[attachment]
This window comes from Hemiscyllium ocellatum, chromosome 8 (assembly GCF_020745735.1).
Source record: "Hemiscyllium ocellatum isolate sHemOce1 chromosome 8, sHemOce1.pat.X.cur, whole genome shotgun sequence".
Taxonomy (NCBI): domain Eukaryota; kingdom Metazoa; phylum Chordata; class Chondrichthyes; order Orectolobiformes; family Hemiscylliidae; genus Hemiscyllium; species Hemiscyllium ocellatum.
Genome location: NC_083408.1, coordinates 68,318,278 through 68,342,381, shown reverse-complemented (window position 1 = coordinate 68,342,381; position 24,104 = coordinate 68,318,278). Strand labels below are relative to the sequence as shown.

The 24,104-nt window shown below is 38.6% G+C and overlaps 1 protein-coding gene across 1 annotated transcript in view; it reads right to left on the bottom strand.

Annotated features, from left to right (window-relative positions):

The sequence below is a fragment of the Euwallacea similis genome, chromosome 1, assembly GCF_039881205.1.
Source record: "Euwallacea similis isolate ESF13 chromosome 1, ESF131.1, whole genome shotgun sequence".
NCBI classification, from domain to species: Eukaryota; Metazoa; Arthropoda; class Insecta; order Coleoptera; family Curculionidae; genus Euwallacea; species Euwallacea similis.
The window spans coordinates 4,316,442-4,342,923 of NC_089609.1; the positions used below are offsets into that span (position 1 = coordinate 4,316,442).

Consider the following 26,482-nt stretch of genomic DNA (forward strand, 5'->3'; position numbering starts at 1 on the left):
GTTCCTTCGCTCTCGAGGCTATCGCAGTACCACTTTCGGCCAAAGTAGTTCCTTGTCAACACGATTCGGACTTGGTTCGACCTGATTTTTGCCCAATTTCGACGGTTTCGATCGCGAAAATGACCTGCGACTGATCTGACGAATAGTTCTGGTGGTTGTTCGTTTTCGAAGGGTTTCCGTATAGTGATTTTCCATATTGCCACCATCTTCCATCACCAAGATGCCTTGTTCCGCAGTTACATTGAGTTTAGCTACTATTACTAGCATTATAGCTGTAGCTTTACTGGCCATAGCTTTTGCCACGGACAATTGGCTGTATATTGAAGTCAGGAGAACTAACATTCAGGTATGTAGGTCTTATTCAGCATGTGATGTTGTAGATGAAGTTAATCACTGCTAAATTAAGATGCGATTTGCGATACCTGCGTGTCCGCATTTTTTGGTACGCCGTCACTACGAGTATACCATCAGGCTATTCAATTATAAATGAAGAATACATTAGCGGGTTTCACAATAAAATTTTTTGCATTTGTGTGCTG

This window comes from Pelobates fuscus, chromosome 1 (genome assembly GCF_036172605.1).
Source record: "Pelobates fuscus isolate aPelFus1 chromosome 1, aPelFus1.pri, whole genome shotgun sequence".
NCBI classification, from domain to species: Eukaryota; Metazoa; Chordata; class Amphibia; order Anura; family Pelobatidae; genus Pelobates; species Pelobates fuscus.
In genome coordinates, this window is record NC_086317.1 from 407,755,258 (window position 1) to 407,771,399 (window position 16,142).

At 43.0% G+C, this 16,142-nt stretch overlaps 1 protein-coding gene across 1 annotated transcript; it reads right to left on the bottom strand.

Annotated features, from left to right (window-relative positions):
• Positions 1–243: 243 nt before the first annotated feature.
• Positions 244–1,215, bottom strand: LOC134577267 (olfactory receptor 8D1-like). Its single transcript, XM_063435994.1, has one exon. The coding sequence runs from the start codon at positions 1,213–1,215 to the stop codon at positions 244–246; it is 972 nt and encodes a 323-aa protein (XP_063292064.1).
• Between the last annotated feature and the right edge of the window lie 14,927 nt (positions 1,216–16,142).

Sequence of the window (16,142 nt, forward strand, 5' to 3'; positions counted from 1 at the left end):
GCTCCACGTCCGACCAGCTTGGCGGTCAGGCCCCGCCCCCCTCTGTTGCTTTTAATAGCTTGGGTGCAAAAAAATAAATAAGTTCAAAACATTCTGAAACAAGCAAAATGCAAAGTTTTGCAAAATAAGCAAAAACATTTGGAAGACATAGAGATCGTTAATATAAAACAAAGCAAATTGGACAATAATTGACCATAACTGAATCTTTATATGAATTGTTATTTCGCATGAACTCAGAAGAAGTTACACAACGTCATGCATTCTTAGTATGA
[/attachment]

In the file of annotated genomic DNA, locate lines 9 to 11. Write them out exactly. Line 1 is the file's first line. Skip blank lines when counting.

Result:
NCBI classification, from domain to species: Eukaryota; Metazoa; Arthropoda; class Insecta; order Coleoptera; family Curculionidae; genus Euwallacea; species Euwallacea similis.
The window spans coordinates 4,316,442-4,342,923 of NC_089609.1; the positions used below are offsets into that span (position 1 = coordinate 4,316,442).

Consider the following 26,482-nt stretch of genomic DNA (forward strand, 5'->3'; position numbering starts at 1 on the left):